At the hospital, the erring jaebeol undergo ‘medical attention’ and when they are summoned by prosecutors for interrogations, they all ride a wheelchair wearing a big hospital mask to hide their face and also to look to the people as if they were seriously ill. Needless to say, they keep their mustache and whiskers grow to appear to be a real patient so weak as to give up shaving.

The MBC TV where the government is known to have 70% of the share can hardly resist the incumbent government but its drama is seen to be very much different from its news reporting. It appears that the MBC TV dramas have little fear of those in power.

One recent example is the popular drama named candal: the Shocking, Immoral Case.'

Chang Tae-ha (starred by Park Sang-min) is a big construction tycoon and Detective Ha Myeong-geun is a conscientious detective who is a poor man who tries to live within his own means in order to stay out of corruption.

One day Detective Ha comes to an apartment reconstruction site to prevent a physical conflict between the residents who are opposed to the reconstruction as they lose money and the construction company that takes the law into its own hands by virtue of enormous money the company has that it obviously uses to bribe the police.

Chairman Chang crushes the police station car of Detective Ha with a large excavator and removes th barricade fence built by the residents.

Chang does it in complete disregard of the police effort to find a peaceful solution between the residents and the construction company.

Detective Ha carries out his duty handcuffing Chairman Chang and bringing him to the station for questioning.

At the police station, Detective Ha's superior comes to Ha and orders him to remove the handcuffs and set him free because it was an order from his superiors.

Thus the MBC TV scenes show how the money works on the police and how the corrupt parties win at the expense of honest and conscientious policemen who have no money. A typical case of Yujeon Mujoe and Mujeon Yujoe.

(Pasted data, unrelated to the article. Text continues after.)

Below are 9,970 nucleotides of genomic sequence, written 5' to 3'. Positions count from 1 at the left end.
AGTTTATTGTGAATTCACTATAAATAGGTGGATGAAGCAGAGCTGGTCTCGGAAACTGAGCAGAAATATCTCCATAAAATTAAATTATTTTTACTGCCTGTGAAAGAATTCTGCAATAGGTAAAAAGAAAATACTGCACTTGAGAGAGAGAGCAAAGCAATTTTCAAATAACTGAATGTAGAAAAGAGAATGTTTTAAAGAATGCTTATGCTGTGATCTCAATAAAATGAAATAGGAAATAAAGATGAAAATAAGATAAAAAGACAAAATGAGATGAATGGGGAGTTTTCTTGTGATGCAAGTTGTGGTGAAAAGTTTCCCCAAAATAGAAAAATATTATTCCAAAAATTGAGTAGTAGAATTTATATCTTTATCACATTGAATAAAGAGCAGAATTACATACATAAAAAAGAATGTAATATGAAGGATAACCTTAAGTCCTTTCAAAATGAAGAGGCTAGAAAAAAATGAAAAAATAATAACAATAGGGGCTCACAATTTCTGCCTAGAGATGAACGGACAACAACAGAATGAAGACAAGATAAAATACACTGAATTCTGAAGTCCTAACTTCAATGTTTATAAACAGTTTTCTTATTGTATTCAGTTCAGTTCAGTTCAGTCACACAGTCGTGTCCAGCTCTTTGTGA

On a similar note, a desk editor at the Munhwa Ilbo Korean-language daily newspaper wrote a very interesting story on the topic of ‘Yujeon Mujoe, Mujeon Yujoe’ which was published by the daily on July 5, 2013. The story in excerpts was to the following effect:

Thorough Investigations into ranking government officials and business tycoons on charges of involvement in abuse of power, bribery and various other forms of crime and irregularities began during the Administration of the opposition-oriented former President Kim Young-sam of the Republic of Korea (1993-1998).

The law-enforcement officers such as prosecutors were so much overworked during those days that they coined an expression of humor: “We do so much Sajeong (investigative work) during the day that we cannot make Sajeong (sexual ejaculation) at night.” (Sajeong is a Korean homonym for ‘investigative work’ and ‘sexual ejaculation’ at the same time.)

President Kim YS’ crackdown on corrupt officials and erring business tycoons was so strong that it was considered a primary contributor to his skyrocketing popularity rating among the Korean people, which at one time reached higher than 90% at public opinion polls. At the time, once a person became suspected of involvement in something wrong, there was no way to escape a thorough investigation regardless of difference in his/her rank in government or position society.

Another interesting expression was born during this period in regard to the erring officials and dishonest business tycoons. It was: “Il Do, I Bu, Sam Baek, Sa Un.” ‘Il Do’ is a short for ‘Ildan Domangga’ (First, try to run away), ‘I Bu’ means “Second, if you get caught, deny everything and don’t admit anything,” and Sam Baek means “Third, if your denial doesn’t work, then use your ‘backers’ (pull strings) to help you.” ‘Sa Un’ means, “Fourth, if all such measures do not work, then leave everything to chance.”

Why do they advise the erring senior officials and jaebeol chairmen to scram instead of bribing or seeking to find influence peddlers?

The ‘thorough investigation’ does not last very long--let alone forever. After a flurry of questioning and interrogations, there has to be a period of lull and this is where and when the role of ‘Yujeon Mujoe (Have money? Not guilty) and Mujeon Yujoe’(No money? You are guilty) comes in.
Even if the erring senior officials and big business tycoons are arrested on charges of irregularities, they get a parole or probation through the use of ‘super heavy-weight lawyers’ and medical doctors.